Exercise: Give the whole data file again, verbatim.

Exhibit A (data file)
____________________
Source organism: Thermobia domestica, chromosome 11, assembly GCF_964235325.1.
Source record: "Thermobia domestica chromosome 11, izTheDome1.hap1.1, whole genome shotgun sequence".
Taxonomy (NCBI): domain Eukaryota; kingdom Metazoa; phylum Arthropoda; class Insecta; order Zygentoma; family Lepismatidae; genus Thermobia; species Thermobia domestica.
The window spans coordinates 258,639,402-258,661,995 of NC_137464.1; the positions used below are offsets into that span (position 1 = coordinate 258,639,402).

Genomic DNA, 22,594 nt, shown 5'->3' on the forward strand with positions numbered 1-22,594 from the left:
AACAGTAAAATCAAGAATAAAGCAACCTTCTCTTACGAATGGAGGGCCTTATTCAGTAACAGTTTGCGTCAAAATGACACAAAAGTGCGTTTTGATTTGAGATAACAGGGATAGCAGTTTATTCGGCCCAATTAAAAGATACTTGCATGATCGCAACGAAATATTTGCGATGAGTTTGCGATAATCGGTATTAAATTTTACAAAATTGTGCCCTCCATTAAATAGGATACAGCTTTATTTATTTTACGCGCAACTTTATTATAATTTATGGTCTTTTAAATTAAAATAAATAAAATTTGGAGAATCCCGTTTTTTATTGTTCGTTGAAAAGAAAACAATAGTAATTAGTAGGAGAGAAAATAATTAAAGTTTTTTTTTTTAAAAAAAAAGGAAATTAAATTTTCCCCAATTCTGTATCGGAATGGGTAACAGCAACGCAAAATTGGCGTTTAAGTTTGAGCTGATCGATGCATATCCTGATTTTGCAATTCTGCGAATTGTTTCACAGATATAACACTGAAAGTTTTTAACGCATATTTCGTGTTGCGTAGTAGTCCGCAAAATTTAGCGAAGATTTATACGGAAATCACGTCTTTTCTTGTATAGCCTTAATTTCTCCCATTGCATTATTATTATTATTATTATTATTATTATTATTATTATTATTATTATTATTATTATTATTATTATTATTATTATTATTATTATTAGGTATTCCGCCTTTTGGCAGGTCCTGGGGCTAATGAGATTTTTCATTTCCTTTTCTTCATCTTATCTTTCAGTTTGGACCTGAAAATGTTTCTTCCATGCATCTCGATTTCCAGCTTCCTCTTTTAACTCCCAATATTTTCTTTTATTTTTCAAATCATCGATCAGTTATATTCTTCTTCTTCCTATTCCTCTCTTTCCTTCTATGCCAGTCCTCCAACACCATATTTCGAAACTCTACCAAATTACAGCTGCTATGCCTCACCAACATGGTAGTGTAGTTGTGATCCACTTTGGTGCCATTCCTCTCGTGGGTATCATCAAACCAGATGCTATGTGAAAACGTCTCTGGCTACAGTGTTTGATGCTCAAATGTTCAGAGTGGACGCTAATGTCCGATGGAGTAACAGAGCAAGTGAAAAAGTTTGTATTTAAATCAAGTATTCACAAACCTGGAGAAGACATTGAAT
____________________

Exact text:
Source organism: Thermobia domestica, chromosome 11, assembly GCF_964235325.1.
Source record: "Thermobia domestica chromosome 11, izTheDome1.hap1.1, whole genome shotgun sequence".
Taxonomy (NCBI): domain Eukaryota; kingdom Metazoa; phylum Arthropoda; class Insecta; order Zygentoma; family Lepismatidae; genus Thermobia; species Thermobia domestica.
The window spans coordinates 258,639,402-258,661,995 of NC_137464.1; the positions used below are offsets into that span (position 1 = coordinate 258,639,402).

Genomic DNA, 22,594 nt, shown 5'->3' on the forward strand with positions numbered 1-22,594 from the left:
AACAGTAAAATCAAGAATAAAGCAACCTTCTCTTACGAATGGAGGGCCTTATTCAGTAACAGTTTGCGTCAAAATGACACAAAAGTGCGTTTTGATTTGAGATAACAGGGATAGCAGTTTATTCGGCCCAATTAAAAGATACTTGCATGATCGCAACGAAATATTTGCGATGAGTTTGCGATAATCGGTATTAAATTTTACAAAATTGTGCCCTCCATTAAATAGGATACAGCTTTATTTATTTTACGCGCAACTTTATTATAATTTATGGTCTTTTAAATTAAAATAAATAAAATTTGGAGAATCCCGTTTTTTATTGTTCGTTGAAAAGAAAACAATAGTAATTAGTAGGAGAGAAAATAATTAAAGTTTTTTTTTTTAAAAAAAAAGGAAATTAAATTTTCCCCAATTCTGTATCGGAATGGGTAACAGCAACGCAAAATTGGCGTTTAAGTTTGAGCTGATCGATGCATATCCTGATTTTGCAATTCTGCGAATTGTTTCACAGATATAACACTGAAAGTTTTTAACGCATATTTCGTGTTGCGTAGTAGTCCGCAAAATTTAGCGAAGATTTATACGGAAATCACGTCTTTTCTTGTATAGCCTTAATTTCTCCCATTGCATTATTATTATTATTATTATTATTATTATTATTATTATTATTATTATTATTATTATTATTATTATTATTATTATTATTATTATTAGGTATTCCGCCTTTTGGCAGGTCCTGGGGCTAATGAGATTTTTCATTTCCTTTTCTTCATCTTATCTTTCAGTTTGGACCTGAAAATGTTTCTTCCATGCATCTCGATTTCCAGCTTCCTCTTTTAACTCCCAATATTTTCTTTTATTTTTCAAATCATCGATCAGTTATATTCTTCTTCTTCCTATTCCTCTCTTTCCTTCTATGCCAGTCCTCCAACACCATATTTCGAAACTCTACCAAATTACAGCTGCTATGCCTCACCAACATGGTAGTGTAGTTGTGATCCACTTTGGTGCCATTCCTCTCGTGGGTATCATCAAACCAGATGCTATGTGAAAACGTCTCTGGCTACAGTGTTTGATGCTCAAATGTTCAGAGTGGACGCTAATGTCCGATGGAGTAACAGAGCAAGTGAAAAAGTTTGTATTTAAATCAAGTATTCACAAACCTGGAGAAGACATTGAAT